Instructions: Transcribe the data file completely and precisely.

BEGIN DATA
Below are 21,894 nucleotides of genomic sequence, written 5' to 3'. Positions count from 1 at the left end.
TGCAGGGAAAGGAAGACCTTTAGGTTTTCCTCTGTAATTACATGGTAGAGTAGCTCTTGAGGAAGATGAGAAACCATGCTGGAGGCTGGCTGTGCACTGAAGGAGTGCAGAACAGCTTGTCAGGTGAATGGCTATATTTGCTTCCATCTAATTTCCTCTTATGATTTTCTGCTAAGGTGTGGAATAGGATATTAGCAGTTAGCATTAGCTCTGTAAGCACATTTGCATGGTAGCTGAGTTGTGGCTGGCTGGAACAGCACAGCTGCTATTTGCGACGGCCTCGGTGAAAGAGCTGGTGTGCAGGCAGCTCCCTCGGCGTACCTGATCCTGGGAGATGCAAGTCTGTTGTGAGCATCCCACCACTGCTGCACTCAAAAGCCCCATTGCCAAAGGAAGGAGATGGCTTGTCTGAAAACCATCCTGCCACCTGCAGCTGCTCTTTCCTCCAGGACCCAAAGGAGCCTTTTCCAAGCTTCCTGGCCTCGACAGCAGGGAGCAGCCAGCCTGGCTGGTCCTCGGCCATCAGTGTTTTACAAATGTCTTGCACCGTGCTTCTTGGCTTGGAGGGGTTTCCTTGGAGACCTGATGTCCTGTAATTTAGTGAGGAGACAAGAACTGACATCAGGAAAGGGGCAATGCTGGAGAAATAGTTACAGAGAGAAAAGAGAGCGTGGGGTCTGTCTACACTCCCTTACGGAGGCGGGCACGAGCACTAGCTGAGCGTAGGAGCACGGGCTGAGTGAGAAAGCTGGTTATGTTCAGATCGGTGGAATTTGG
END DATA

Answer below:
Below are 21,894 nucleotides of genomic sequence, written 5' to 3'. Positions count from 1 at the left end.
TGCAGGGAAAGGAAGACCTTTAGGTTTTCCTCTGTAATTACATGGTAGAGTAGCTCTTGAGGAAGATGAGAAACCATGCTGGAGGCTGGCTGTGCACTGAAGGAGTGCAGAACAGCTTGTCAGGTGAATGGCTATATTTGCTTCCATCTAATTTCCTCTTATGATTTTCTGCTAAGGTGTGGAATAGGATATTAGCAGTTAGCATTAGCTCTGTAAGCACATTTGCATGGTAGCTGAGTTGTGGCTGGCTGGAACAGCACAGCTGCTATTTGCGACGGCCTCGGTGAAAGAGCTGGTGTGCAGGCAGCTCCCTCGGCGTACCTGATCCTGGGAGATGCAAGTCTGTTGTGAGCATCCCACCACTGCTGCACTCAAAAGCCCCATTGCCAAAGGAAGGAGATGGCTTGTCTGAAAACCATCCTGCCACCTGCAGCTGCTCTTTCCTCCAGGACCCAAAGGAGCCTTTTCCAAGCTTCCTGGCCTCGACAGCAGGGAGCAGCCAGCCTGGCTGGTCCTCGGCCATCAGTGTTTTACAAATGTCTTGCACCGTGCTTCTTGGCTTGGAGGGGTTTCCTTGGAGACCTGATGTCCTGTAATTTAGTGAGGAGACAAGAACTGACATCAGGAAAGGGGCAATGCTGGAGAAATAGTTACAGAGAGAAAAGAGAGCGTGGGGTCTGTCTACACTCCCTTACGGAGGCGGGCACGAGCACTAGCTGAGCGTAGGAGCACGGGCTGAGTGAGAAAGCTGGTTATGTTCAGATCGGTGGAATTTGG